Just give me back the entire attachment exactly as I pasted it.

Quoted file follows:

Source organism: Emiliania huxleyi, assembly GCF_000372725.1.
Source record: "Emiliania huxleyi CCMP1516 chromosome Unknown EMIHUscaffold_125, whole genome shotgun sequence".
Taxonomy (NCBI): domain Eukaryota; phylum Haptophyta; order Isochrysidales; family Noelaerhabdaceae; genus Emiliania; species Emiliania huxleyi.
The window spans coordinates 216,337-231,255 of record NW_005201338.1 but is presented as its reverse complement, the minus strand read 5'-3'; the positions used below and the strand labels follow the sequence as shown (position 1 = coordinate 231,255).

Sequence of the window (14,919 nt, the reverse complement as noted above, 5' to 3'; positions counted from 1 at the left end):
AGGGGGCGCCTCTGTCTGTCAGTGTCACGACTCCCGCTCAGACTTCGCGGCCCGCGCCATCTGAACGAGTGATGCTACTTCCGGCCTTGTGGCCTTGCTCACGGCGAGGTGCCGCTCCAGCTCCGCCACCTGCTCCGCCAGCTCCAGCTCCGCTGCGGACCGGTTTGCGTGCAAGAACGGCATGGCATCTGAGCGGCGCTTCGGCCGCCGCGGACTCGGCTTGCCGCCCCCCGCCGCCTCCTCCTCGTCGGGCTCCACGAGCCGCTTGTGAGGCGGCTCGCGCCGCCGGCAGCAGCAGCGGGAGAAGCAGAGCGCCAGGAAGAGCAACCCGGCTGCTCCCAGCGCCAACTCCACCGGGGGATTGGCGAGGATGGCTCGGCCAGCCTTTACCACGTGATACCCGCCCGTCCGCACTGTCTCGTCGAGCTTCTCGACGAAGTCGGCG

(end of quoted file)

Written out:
Source organism: Emiliania huxleyi, assembly GCF_000372725.1.
Source record: "Emiliania huxleyi CCMP1516 chromosome Unknown EMIHUscaffold_125, whole genome shotgun sequence".
Taxonomy (NCBI): domain Eukaryota; phylum Haptophyta; order Isochrysidales; family Noelaerhabdaceae; genus Emiliania; species Emiliania huxleyi.
The window spans coordinates 216,337-231,255 of record NW_005201338.1 but is presented as its reverse complement, the minus strand read 5'-3'; the positions used below and the strand labels follow the sequence as shown (position 1 = coordinate 231,255).

Sequence of the window (14,919 nt, the reverse complement as noted above, 5' to 3'; positions counted from 1 at the left end):
AGGGGGCGCCTCTGTCTGTCAGTGTCACGACTCCCGCTCAGACTTCGCGGCCCGCGCCATCTGAACGAGTGATGCTACTTCCGGCCTTGTGGCCTTGCTCACGGCGAGGTGCCGCTCCAGCTCCGCCACCTGCTCCGCCAGCTCCAGCTCCGCTGCGGACCGGTTTGCGTGCAAGAACGGCATGGCATCTGAGCGGCGCTTCGGCCGCCGCGGACTCGGCTTGCCGCCCCCCGCCGCCTCCTCCTCGTCGGGCTCCACGAGCCGCTTGTGAGGCGGCTCGCGCCGCCGGCAGCAGCAGCGGGAGAAGCAGAGCGCCAGGAAGAGCAACCCGGCTGCTCCCAGCGCCAACTCCACCGGGGGATTGGCGAGGATGGCTCGGCCAGCCTTTACCACGTGATACCCGCCCGTCCGCACTGTCTCGTCGAGCTTCTCGACGAAGTCGGCG